The work of this French artist is far from normal. Henri Cartier-Bresson diversifies his work on topics as diverse as the Spanish Civil War and the death of Mahatma Ghandi.
Creator of a dry and epic style, he was capable of capturing the essential elements of a moment with synthesis and harmony. The greatest influence of Cartier-Bresson in the world of photography is his belief to capture the “decisive moment”; his images are loaded with patience, and, above all, unique moments that could only have been portrayed if the artist was ready to take the picture at that exact moment.
He was born in Chateloup-en-Brie, a few kilometers from Paris, France, on August 22, 1908 to a family of the upper middle class. Years later, he began studying at the Lycée Condorcet in Paris. Henri left high school to devote himself to painting, studying with Andrè Lhote between 1927 and 1928. In 1929 he went to the mandatory military service.
In 1931 he acquired his first camera, a Kodak Box Brownie, and that same year he returned to France after staying in Africa. After revealing his shots of the trip in the South African continent, he began to lose his desire to continue painting and starts to fully focus on photography.
This recognition, in real life, of a rhythm of surfaces, lines, and values is for me the essence of photography; composition should be a constant of preoccupation, being a simultaneous coalition – an organic coordination of visual elements.
After buying his first Leica Camera, he travels through Eastern Europe (Germany-Poland- Austria- Hungary, among others). In 1932 he traveled to France, Italy and Spain, and his first photographs are exhibited at the Julien Levy Gallery in New York.
In 1934 he traveled to Mexico with other committed photographers such as Andrè Pieyre de Mandiargues, in an ethnographic project carried out by the government of Mexico. During the project, he photographed people in marginal situations. His photographs were exhibited at the Palace of Fine Arts in Mexico City.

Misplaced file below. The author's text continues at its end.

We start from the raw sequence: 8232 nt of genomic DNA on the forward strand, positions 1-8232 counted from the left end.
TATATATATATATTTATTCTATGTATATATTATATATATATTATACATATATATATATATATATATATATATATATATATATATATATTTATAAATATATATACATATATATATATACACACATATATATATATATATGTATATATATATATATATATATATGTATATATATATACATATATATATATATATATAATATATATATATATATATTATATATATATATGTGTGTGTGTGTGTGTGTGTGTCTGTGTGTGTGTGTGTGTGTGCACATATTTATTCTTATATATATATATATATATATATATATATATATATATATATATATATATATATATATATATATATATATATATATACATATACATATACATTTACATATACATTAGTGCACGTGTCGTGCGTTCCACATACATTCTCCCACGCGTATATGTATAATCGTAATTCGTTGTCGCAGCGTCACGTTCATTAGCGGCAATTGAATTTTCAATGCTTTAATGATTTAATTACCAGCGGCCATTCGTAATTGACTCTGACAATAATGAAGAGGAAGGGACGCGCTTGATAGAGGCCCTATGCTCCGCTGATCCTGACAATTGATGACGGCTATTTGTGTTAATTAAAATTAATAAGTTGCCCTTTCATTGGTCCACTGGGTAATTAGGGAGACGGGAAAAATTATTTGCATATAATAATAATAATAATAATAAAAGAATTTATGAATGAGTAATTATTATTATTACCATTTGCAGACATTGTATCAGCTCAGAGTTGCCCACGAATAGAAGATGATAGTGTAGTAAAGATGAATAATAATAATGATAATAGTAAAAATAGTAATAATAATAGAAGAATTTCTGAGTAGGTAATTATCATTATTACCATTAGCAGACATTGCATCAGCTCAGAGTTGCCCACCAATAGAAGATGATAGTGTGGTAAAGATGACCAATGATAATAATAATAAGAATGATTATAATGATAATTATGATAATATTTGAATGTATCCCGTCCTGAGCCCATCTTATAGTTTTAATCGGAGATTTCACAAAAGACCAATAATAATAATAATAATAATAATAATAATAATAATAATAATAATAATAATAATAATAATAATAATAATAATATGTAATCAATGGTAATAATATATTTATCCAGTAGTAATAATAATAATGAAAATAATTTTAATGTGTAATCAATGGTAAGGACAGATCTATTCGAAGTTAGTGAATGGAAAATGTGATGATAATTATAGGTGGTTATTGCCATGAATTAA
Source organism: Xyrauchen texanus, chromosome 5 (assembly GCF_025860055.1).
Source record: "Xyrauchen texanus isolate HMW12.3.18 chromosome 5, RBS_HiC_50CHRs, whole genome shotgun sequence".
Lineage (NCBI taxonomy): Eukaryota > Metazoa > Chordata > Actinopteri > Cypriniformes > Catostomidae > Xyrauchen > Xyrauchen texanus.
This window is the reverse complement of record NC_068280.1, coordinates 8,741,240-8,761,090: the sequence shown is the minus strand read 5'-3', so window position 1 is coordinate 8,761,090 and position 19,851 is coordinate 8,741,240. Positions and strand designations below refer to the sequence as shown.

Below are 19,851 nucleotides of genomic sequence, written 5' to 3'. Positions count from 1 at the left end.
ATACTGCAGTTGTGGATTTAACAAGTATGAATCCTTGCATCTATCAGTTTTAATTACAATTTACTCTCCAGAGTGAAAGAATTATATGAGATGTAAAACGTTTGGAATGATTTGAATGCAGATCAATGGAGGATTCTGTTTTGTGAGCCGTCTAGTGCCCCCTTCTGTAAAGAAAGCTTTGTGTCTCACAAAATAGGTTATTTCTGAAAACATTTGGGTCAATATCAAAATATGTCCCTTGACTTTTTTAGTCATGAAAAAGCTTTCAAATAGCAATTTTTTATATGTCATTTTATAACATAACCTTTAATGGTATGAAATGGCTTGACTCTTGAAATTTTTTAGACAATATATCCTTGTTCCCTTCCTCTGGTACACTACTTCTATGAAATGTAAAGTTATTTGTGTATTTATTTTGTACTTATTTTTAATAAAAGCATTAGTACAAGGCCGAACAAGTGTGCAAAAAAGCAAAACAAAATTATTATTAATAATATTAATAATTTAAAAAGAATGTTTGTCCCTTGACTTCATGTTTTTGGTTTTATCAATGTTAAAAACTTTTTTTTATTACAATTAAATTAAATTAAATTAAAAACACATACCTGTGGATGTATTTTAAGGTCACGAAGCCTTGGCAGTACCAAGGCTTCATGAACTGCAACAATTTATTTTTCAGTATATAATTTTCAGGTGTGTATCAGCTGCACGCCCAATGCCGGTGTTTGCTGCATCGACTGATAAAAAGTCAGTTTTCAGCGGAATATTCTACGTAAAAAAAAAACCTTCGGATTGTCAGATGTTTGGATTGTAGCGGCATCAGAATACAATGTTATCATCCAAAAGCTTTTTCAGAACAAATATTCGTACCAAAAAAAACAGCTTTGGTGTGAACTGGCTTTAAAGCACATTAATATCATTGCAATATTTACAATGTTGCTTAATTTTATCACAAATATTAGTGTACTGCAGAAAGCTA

That same year, he met David Szymin, a Polish photographer and intellectual, who would later change his name to David Seymour and shortly afterwards a Hungarian photographer, Endre Friedmann, who would later be remembered as Robert Capa. Later on, he moved to New York and in 1935 made an exhibition with Walker Evans.
In 1937 he began working for several magazines and newspapers as a graphic reporter. He was called up for the French Army’s film and photography unit in 1940. During World War II he was taken prisoner by the Germans for 35 months. After three attempts, he managed to escape from a camp in Wurttemberg in 1943, heading immediately to Paris.
We must avoid however, snapping away, shooting quickly and without thought, overloading ourselves with unnecessary images that clutter our memory and diminish the clarity of the whole.
Between 1944 and 1945 he joined the group of professionals who photographed the liberation of Paris. After the war, he returned directed the film ‘Le Retour’, a documentary about the return home of prisoners of war and deportees. In 1946 he learns that the MOMA of New York intends to dedicate a “posthumous” exhibition to him, believing him dead in the war.
Bresson got in touch with the museum and spent over a year preparing the exhibition, inaugurated in 1947; the same year when he founded the famous Magnum Agency along with his colleagues.
From 1948 he traveled to India, China, Indonesia, Burma and Japan. Then in Europe and again in the USA and Mexico. In 1952, his first book came out: ‘Images à la sauvette’, better known with the English title “The Decisive Moment”.
In addition to containing a collection of some of the photographer’s best-known photos, the book describes Cartier-Bresson’s way of taking photography. The theory of the decisive instant is born: the photographer must take life by surprise, as if he were about to wake up and his images must stop the moments when the world seems to organize itself in so many flagrant crimes.
The decisive moment represents the simultaneous recognition, in a fraction of a second, of the meaning of an event as well as of the precise organization of the forms that give that event its own expression.
From 1968, two years after having left Magnum, he gradually began to reduce his photographic activity, with the only exception of portraits, to devote himself to painting. In 2000, together with his wife Martine Franck and his daughter Mélanie, he created the Henri Cartier-Bresson Foundation. Henri died in his home in Céreste (Alpes-de-Haute-Provence, France) on August 3, 2004 at the age of 95.
As far as I am concerned, taking photographs is a means of understanding which cannot be separated from other means of visual expression. It is a way of shouting, of freeing oneself, not of proving or asserting one’s own originality. It is a way of life.